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The Karavans masthead photograph was taken by Colorado mountain biker and photographer Timmy Pitschka.

Local Economy
Healthy communities require strong local economies

Many people are beginning to understand that locally-owned businesses are much more beneficial to a community than businesses operated by absentee owners or large chains with little or no concern for the local residents and the well-being of their community. Around the U.S. and in other countries, citizens and businesses are beginning to support each other for the benefit of everyone in the community.

The pitfalls of globalization

In effect, Americans threw away their communities in order to save a few dollars on hair dryers and plastic food storage tubs, never stopping to reflect on what they were destroying. The necessary restoration of local networks of economic interdependence, and the communities that rely on them, will be a  major theme later in this book.
                                               (Quote from The Long Emergency)

Jeff Vail provides a fresh perspective on globalization. Ask yourself if you would be better off living in a country which can supply most of its own necessities or in one with a narrow specialization such as providing cheap labor to foreign garment manufacturers.  Article.

More on Globalization coming soon.

Complementary Currencies

One means of building a sense of community is by having members use a complementary local currency whenever possible to pay for the purchases of goods and services. During the great depression economic hardship was exacerbated for average Americans by the shortage of money after the Federal Reserve cut back on the supply.

Local currency is a currency not backed by the national government and intended for trade only in a small area such as a town or region. These currencies are also referred to as community currency. Complementary currency and local currency are often used as synonyms.

Advocates such as Jane Jacobs argue that this enables an economically depressed region to pull itself up, by giving residents a medium of exchange that they can use to exchange services and locally-produced goods (In a broader sense, this is the original purpose of all money.) Opponents of this concept argue that local currency creates a barrier which can interfere with economies of scale and comparative advantage, and that in some cases it can serve as a means of tax evasion.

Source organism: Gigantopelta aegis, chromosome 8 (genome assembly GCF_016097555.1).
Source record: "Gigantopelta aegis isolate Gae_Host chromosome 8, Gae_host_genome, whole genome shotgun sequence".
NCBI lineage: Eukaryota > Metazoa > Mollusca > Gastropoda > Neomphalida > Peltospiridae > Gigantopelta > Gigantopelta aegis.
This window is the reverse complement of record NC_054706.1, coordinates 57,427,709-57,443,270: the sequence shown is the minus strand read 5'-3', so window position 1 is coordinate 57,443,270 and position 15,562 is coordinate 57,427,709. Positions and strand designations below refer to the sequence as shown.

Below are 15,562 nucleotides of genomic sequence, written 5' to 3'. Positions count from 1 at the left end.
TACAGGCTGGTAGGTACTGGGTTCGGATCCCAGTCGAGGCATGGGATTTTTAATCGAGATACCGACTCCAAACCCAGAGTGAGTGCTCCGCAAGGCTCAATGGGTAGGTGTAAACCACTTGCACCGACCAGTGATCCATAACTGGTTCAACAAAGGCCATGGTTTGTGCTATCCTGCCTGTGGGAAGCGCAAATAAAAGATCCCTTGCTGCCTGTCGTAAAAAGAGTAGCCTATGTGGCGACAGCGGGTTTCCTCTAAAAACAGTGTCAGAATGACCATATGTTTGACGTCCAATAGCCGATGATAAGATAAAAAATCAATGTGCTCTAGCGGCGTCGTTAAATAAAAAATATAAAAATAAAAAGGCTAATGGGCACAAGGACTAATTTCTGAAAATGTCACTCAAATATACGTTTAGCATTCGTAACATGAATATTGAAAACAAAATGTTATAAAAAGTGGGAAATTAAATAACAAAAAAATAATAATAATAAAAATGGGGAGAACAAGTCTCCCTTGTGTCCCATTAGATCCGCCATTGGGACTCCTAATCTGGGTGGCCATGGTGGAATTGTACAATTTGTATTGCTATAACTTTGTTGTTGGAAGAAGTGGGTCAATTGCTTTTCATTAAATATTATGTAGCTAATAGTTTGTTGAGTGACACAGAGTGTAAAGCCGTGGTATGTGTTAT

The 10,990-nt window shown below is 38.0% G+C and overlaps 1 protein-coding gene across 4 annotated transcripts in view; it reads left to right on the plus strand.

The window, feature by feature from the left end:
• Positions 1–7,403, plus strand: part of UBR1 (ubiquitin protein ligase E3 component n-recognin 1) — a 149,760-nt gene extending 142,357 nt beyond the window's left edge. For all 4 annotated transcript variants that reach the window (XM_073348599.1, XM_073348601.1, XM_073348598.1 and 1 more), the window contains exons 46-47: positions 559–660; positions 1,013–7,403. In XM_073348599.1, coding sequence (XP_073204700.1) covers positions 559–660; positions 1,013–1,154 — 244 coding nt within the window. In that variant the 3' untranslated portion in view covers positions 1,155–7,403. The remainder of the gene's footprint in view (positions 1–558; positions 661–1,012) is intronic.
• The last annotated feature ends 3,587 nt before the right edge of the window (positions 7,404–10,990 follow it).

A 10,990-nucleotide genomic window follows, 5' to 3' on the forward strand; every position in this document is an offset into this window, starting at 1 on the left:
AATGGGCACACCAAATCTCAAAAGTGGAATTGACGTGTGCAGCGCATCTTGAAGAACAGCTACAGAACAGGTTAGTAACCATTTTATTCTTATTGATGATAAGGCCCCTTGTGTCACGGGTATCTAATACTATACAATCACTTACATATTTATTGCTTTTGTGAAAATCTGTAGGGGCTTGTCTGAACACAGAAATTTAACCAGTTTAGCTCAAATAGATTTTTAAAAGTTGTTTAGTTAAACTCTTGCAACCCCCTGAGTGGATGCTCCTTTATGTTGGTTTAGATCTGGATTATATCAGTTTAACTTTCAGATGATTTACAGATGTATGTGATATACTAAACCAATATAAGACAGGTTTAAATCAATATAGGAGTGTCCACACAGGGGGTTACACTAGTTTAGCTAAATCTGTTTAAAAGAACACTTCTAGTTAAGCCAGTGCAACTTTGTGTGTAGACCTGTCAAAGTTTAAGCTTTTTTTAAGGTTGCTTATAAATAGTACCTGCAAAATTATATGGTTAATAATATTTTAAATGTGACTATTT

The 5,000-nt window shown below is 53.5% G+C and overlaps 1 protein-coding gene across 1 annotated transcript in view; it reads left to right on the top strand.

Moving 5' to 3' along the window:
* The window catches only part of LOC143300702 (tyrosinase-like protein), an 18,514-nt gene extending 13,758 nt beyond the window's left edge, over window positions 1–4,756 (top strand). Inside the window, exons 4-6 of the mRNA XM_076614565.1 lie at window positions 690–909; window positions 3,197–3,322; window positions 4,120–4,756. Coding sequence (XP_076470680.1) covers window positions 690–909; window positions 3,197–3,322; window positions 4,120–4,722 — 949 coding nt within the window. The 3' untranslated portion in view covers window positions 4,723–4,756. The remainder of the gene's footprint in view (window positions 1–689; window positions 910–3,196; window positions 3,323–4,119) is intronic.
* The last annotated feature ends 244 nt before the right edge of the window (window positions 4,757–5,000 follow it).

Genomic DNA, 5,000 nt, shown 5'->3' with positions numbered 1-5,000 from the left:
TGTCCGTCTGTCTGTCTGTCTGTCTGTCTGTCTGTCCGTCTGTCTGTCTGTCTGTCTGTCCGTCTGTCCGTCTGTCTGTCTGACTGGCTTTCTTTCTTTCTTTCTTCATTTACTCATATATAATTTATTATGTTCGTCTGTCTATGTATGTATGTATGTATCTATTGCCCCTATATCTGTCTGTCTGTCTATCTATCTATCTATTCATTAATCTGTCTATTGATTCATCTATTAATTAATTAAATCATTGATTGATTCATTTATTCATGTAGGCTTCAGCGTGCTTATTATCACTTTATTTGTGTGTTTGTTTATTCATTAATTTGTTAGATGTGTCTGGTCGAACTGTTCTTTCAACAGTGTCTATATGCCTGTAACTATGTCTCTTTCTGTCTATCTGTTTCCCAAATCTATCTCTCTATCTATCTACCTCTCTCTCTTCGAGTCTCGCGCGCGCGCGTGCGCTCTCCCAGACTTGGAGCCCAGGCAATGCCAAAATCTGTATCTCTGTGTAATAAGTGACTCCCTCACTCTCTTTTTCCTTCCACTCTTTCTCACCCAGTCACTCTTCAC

Local currencies can also come into being when there is economic turmoil involving the national currency. An example of this is the Argentine economic crisis of 2002 in which IOUs issued by local governments quickly took on some of the characteristics of local currencies.

More information on community currencies.

Local Economy
Resources on how to revitalize the local economy

Fuel shortages have the potential to choke off a substantial portion of global trade. In the event that this occurs, nations and communities will need to begin producing local substitutes for goods currently produced in distant low-wage regions such as China.

According to Lester Brown, "Restructuring the global economy so that economic progress can be sustained represents the greatest investment opportunity in history." Brown sees the growth of new localized industries related to renewable energy, food production, appropriate technology, efficient transportation,
green design, bioremediation, sustainable agriculture, and rooftop gardening, as the world enters into power descent

Sources of information on building healthy local economies include:

American Independent Business Alliance
Helps communities and locally-owned businesses mutually support each other

Andersonville Study of Retail Economics

This is a study conducted in Chicago. The study found: Local merchants generate substantially greater economic impact than chain retailers.  Development of urban sites with directly competitive chain merchants will reduce the overall vigor of the local economy. Modest changes in consumer spending habits can generate substantial local economic impact. For every $100 in consumer spending with a local firm, $68 remains in the Chicago economy vs. $43 for spending at a chain store. For every square foot occupied by a local firm, local economic impact is $179 vs. $105 for a chain store

Benefits of Doing Business Locally

Benefits to communities and citizens in patronizing local businesses

Business Alliance for Local Living Economies
Building long-term economic empowerment and prosperity in communities through local business ownership, economic justice, cultural diversity and a healthy natural environment.

Buying Local and the Circulating Dollar

Often local business prices are lower than chain stores, and the money you spend there stays in the community.

Local Ownership Pays Off for Communities

Financial benefits to the community of locally-owned businesses

The Home Town Advantage

Reviving Locally-Owned Business - From the New Rules Project

More resources will be added shortly.

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